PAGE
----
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At Age 99, Attorney Morton Katz Is Not Nearly Done Fighting for His Clients

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Morton Katz, 99, a Hartford public defender, in his Avon home office.

Morton Katz was too old to practice law. Or at least that’s what an administrator in Connecticut’s public defender’s office felt a few years ago. Katz, now 99, has worked with that office on a contract basis as a special assistant public defender since 1997. He’s earned a reputation as a sharp and knowledgeable champion for his clients. But the administrator couldn’t see past his age.

Katz found the situation laughable. “She had some quaint notion when you’re over 30 you should be shot,” he says. Higher-ups in the public defender’s office agreed with Katz and told him not to worry about it. As one of Katz’s two daughters, Naomi Katz Cohen, remembers it: When the concerned administrator tried to remove Katz, she was told in no uncertain terms, “You don’t mess with attorney Katz. You just don’t do that.”


I meet Katz on a chilly Friday morning at Superior Court in Hartford. Dressed in a gray three-piece suit completed by a bright bowtie, he seems to have walked in from a different era. With his surprisingly thick head of white and gray hair and steady and determined stride, he looks hardly a day over 80, even though he is less than 100 days away from his 100th birthday in May.

Today, as on most days, Katz is grinding it out on the front lines of the criminal justice system. He has a pre-trial proceeding for one client. Another client could not make it to court because of transportation issues, and Katz was able to have the case continued to a later date.

I struggle to keep up with Katz as he moves from one office to the next, filing necessary paperwork for his clients. I learn he doesn’t use email. Though he has a cellphone, his infrequent use of the device is made evident by the fact that he doesn’t know the password for its voicemail. None of this has hampered his law career. He’s an aged but real-life Perry Mason not of, but for, the digital age.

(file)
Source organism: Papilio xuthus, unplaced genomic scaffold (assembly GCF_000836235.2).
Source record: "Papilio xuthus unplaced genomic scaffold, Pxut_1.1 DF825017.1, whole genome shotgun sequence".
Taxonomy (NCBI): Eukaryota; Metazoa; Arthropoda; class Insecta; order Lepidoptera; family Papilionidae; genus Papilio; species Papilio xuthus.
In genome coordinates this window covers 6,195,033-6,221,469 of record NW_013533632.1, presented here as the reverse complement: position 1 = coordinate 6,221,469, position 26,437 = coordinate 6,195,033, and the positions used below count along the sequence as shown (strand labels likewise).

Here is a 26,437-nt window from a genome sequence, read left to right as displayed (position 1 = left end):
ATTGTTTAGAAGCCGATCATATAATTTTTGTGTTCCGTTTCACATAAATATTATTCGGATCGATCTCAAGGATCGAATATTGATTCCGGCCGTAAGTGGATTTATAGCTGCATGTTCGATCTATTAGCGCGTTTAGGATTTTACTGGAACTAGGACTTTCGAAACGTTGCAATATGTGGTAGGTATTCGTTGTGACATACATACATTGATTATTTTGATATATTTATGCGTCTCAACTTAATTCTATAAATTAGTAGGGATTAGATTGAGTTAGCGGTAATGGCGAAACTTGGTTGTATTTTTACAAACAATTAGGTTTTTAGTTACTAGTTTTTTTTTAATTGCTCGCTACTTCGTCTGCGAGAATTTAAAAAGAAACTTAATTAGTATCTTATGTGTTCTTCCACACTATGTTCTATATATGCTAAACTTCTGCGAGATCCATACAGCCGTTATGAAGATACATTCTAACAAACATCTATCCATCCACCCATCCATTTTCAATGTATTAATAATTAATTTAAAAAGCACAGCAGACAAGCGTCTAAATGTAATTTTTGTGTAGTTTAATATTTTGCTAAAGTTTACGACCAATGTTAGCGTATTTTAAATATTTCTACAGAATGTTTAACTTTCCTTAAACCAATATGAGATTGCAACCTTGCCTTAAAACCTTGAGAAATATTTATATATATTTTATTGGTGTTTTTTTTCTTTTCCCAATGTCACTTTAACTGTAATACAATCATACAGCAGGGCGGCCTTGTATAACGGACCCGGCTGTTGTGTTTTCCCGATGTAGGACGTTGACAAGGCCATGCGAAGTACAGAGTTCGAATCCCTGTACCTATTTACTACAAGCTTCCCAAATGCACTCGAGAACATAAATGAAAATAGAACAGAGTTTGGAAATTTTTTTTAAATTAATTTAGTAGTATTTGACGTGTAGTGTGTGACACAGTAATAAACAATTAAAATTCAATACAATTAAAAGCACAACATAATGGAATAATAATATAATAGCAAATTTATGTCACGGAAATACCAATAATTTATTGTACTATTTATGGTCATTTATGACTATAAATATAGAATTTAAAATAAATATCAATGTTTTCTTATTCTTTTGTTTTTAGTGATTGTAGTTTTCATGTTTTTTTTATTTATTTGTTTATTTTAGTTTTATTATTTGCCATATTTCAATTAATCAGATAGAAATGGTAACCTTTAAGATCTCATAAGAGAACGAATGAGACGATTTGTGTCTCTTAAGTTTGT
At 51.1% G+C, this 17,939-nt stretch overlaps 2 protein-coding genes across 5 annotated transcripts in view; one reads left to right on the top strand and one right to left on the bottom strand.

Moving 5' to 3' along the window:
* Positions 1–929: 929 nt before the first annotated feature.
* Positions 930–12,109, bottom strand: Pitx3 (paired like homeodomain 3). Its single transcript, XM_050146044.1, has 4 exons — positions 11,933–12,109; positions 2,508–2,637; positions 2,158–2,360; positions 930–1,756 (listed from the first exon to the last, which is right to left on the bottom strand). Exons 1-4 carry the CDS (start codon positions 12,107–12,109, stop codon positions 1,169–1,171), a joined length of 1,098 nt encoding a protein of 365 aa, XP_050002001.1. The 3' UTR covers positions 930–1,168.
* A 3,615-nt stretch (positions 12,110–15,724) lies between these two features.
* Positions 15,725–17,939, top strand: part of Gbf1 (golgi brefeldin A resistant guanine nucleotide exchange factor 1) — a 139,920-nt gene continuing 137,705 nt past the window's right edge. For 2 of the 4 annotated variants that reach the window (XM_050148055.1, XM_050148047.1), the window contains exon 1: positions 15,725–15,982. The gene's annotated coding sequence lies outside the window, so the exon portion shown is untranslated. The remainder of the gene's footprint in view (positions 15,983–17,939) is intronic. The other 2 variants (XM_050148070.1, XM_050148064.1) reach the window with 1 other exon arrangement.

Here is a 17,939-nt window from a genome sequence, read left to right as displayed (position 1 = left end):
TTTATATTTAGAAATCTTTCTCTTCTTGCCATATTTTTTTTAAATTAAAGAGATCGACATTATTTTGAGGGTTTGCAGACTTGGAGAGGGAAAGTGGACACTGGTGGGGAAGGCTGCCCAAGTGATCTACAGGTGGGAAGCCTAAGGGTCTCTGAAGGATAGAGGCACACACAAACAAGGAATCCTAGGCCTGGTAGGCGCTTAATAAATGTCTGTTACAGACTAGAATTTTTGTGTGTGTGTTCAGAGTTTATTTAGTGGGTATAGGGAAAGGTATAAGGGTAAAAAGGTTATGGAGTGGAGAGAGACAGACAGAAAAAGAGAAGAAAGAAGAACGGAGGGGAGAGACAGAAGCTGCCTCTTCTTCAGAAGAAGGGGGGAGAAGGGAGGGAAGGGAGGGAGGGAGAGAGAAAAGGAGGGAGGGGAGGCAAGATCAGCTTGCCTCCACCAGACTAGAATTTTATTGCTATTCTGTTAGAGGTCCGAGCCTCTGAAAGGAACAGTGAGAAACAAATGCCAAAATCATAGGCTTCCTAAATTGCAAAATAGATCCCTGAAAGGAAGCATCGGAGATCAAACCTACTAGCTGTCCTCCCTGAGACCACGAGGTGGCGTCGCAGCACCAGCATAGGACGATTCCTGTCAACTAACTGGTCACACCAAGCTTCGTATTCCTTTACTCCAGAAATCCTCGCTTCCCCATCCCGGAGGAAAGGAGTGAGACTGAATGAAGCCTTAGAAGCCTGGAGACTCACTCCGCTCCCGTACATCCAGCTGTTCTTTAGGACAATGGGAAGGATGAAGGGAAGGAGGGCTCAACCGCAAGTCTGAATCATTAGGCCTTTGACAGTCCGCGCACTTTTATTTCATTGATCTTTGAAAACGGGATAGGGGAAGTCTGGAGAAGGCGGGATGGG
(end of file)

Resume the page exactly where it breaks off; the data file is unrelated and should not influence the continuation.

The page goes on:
“He’s fantastic. Our clients have tremendous respect for him,” says Laura Bryll, an attorney in the public defender’s office who knows Katz well. “He’s a charmer. You can see that the judges love him. He commands a room.”

Superior Court Judge Omar Williams is one of those judges. He says Katz handles serious felony cases with difficult “factual or legal arguments to make” with great skill. “Seeing somebody who is 99 years old, who is still not only practicing in the first place, but practicing at such a high level that he’s able to show up and be a prepared and persuasive advocate for people, it’s amazing and it’s inspiring.”

He even jokes that when Katz walks into a room, “I stand up.”

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Katz holds a photograph of himself with the UConn School of Law Board of Student Editors. Katz is in the bottom left corner of the photo.

David Warner, the supervisory public defender in Hartford, agrees. He says Katz “does an excellent job,” adding that he is aware of only one client who ever thought Katz’s age was an issue. But, “he was an extremely difficult client who really wasn’t satisfied with any type of representation.”

“A lot of this is attitude,” Katz says of his long career after we sit down in a conference room inside the public defender’s office. “I may be an old buzzard but I don’t feel like an old buzzard. I get up in the morning and say, ‘Someone needs me. I’m going to try and keep this guy out of jail.’ That goes a long way.”